Over the past 10 years, Vermont’s suicide death rates have averaged 30 percent higher than the U.S. rates. It is the second leading cause of death of all Vermonters aged 14-35 and the third leading cause for ages 35-44 and in the top 10 for all Vermonters. It turns out that the idea that “if someone wants to kill themselves, they will find a way” is a myth. Studies that follow people who made serious suicide attempts find that more than 90 percent of them do not go on to die by suicide (Owens, 2002) when they are identified as suicidal and get effective treatment and follow-up services. The Vermont Department of Mental Health has made a small new request of $72,000 to the Vermont Suicide Prevention Center which was removed from the House budget. Presently the state allocates $100,000 for suicide prevention, a woefully small commitment to a pressing public health problem for which there are effective means of prevention if they can be adopted into best practice across multiple sectors: education, health care and community providers. It is a complex problem which requires multiple solutions and many people play an important role. The first place to start is to prioritize this very small request in the version of the Senate budget to be approved this week so we can build on the work we have done in Vermont to address this problem.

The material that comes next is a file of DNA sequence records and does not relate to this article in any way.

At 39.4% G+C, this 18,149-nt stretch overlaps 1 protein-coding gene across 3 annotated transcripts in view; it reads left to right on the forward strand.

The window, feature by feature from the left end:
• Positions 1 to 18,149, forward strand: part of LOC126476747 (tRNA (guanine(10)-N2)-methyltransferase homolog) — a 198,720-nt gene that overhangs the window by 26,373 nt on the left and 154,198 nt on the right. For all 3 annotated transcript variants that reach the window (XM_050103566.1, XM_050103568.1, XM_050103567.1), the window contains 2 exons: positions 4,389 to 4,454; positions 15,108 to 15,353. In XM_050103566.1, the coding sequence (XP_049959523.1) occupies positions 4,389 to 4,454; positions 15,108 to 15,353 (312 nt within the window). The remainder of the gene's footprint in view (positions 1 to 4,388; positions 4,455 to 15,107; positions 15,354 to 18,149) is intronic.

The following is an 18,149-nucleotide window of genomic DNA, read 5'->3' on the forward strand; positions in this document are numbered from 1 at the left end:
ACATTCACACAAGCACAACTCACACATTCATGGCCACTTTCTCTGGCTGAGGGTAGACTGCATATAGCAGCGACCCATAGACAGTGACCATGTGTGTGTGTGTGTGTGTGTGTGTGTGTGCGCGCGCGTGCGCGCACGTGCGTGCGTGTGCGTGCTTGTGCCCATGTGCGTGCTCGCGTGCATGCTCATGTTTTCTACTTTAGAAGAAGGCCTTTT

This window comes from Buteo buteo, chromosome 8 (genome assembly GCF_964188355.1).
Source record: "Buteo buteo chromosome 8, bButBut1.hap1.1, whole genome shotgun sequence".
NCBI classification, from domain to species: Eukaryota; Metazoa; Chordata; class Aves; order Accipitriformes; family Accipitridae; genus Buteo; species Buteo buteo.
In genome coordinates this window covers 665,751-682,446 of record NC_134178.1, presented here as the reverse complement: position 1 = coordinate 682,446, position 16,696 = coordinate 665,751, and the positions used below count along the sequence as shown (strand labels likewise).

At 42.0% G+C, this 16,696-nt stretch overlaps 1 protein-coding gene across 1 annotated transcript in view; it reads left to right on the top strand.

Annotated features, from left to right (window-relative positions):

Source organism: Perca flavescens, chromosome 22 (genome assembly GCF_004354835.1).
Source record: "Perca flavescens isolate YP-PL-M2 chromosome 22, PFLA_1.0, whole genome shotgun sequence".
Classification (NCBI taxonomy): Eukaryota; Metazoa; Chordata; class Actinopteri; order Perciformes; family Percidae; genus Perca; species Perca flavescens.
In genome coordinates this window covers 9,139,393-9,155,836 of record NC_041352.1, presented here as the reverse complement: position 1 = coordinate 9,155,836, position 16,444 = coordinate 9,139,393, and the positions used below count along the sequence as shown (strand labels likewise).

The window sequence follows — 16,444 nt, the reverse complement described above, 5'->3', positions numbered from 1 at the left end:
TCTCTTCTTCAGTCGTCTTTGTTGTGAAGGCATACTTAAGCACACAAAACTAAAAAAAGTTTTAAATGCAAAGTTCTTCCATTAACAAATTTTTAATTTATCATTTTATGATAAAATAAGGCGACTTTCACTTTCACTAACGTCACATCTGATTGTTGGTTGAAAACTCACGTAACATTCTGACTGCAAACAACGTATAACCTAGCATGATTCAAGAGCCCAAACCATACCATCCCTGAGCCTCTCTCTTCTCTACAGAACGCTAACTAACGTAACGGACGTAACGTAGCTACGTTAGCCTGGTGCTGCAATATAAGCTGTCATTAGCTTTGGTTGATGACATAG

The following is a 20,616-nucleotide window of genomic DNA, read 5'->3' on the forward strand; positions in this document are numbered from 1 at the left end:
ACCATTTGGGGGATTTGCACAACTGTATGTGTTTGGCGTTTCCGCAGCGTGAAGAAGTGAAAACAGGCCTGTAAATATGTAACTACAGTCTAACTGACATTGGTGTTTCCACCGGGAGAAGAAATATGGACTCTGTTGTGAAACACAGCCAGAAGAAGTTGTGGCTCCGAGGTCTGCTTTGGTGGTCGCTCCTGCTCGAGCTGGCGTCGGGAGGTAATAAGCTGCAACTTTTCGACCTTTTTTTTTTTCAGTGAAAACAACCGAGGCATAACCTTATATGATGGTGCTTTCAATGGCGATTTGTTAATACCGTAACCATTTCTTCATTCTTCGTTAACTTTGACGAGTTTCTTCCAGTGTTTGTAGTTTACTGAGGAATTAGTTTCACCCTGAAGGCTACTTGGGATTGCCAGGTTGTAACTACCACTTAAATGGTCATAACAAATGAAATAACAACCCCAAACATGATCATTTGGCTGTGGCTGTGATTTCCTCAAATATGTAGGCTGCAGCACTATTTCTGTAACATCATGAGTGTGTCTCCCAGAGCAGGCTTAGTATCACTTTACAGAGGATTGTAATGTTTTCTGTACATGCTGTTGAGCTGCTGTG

Board of Directors, Center for Health and Learning (CHL.) The VT Suicide Prevention Center is a program of the CHL.